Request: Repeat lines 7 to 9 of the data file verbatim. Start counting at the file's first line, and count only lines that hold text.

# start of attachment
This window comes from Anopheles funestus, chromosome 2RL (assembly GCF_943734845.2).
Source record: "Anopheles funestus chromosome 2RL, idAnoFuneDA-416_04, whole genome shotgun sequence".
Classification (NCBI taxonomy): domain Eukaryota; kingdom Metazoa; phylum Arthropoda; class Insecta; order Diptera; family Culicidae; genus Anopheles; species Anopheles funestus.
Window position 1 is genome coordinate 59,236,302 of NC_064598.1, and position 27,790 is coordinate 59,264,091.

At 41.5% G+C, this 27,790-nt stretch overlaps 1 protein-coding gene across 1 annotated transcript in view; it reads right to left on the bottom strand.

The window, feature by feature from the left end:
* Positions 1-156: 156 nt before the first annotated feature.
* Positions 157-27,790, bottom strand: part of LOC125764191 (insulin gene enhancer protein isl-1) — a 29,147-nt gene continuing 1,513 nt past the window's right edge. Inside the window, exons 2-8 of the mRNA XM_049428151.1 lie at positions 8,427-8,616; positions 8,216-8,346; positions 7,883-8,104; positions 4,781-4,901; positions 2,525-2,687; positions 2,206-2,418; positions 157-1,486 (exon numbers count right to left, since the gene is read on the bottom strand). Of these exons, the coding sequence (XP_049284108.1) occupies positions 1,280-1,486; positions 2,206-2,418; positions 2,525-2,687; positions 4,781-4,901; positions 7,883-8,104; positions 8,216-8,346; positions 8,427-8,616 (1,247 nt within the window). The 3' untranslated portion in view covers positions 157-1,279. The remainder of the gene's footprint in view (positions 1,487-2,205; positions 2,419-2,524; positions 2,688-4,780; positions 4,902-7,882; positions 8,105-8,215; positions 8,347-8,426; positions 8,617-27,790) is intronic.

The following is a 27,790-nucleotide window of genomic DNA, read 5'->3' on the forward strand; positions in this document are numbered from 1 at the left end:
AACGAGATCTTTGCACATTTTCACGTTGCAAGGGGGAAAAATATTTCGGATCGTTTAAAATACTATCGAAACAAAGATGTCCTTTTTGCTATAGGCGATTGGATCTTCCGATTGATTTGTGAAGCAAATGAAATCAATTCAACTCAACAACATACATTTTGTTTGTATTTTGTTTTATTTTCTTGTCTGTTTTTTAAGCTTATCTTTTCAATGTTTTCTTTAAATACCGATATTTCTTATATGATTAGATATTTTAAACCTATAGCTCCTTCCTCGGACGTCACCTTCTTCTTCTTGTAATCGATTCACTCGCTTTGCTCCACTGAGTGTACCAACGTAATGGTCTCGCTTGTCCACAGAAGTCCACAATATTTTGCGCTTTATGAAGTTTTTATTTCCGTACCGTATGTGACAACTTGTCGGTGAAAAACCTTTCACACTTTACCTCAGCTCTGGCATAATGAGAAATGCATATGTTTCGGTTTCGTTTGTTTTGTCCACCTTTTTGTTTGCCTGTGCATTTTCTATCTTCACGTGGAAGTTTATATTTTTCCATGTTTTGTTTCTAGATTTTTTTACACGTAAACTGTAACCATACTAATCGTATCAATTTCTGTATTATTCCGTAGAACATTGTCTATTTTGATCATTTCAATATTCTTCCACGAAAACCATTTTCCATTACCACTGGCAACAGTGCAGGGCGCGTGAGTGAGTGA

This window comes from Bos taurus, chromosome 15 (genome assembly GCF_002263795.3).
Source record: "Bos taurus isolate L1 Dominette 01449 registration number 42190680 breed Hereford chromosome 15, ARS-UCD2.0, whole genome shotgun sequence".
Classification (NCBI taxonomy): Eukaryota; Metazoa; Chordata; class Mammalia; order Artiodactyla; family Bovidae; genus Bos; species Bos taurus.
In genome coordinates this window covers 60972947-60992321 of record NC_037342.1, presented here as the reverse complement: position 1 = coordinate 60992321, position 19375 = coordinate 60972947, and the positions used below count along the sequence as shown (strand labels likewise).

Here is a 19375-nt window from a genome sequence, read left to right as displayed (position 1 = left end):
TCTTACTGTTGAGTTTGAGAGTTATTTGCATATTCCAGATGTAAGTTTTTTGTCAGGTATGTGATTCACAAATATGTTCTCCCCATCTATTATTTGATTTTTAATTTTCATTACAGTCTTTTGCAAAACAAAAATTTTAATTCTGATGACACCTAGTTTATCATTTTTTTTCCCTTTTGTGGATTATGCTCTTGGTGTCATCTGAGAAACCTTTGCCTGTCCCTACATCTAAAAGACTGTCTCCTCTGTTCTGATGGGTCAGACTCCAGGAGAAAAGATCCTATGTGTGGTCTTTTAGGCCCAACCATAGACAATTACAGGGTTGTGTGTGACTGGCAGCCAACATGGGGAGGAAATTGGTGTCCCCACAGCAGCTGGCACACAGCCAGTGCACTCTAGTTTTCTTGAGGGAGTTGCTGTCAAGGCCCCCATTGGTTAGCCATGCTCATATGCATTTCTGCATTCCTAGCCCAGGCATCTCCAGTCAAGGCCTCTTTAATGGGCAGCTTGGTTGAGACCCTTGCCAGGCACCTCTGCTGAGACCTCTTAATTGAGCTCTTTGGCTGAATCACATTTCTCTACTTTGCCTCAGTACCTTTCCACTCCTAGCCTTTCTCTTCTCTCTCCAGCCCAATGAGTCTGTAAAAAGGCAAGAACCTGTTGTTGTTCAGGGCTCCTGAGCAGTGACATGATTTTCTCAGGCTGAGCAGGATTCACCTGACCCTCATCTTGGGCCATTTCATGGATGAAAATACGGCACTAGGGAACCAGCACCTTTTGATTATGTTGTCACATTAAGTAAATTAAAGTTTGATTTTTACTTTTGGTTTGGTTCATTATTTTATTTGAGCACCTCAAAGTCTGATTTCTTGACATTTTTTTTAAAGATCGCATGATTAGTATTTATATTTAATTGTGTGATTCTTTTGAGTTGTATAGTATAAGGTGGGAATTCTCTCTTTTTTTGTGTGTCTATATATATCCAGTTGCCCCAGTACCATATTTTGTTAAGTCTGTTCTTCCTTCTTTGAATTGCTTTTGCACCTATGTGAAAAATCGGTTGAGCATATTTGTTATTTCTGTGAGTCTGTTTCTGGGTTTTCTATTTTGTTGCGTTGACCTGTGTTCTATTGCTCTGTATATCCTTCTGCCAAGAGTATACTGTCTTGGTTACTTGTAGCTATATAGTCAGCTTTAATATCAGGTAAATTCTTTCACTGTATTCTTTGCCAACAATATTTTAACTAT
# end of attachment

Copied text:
* Positions 1-156: 156 nt before the first annotated feature.
* Positions 157-27,790, bottom strand: part of LOC125764191 (insulin gene enhancer protein isl-1) — a 29,147-nt gene continuing 1,513 nt past the window's right edge. Inside the window, exons 2-8 of the mRNA XM_049428151.1 lie at positions 8,427-8,616; positions 8,216-8,346; positions 7,883-8,104; positions 4,781-4,901; positions 2,525-2,687; positions 2,206-2,418; positions 157-1,486 (exon numbers count right to left, since the gene is read on the bottom strand). Of these exons, the coding sequence (XP_049284108.1) occupies positions 1,280-1,486; positions 2,206-2,418; positions 2,525-2,687; positions 4,781-4,901; positions 7,883-8,104; positions 8,216-8,346; positions 8,427-8,616 (1,247 nt within the window). The 3' untranslated portion in view covers positions 157-1,279. The remainder of the gene's footprint in view (positions 1,487-2,205; positions 2,419-2,524; positions 2,688-4,780; positions 4,902-7,882; positions 8,105-8,215; positions 8,347-8,426; positions 8,617-27,790) is intronic.

The following is a 27,790-nucleotide window of genomic DNA, read 5'->3' on the forward strand; positions in this document are numbered from 1 at the left end: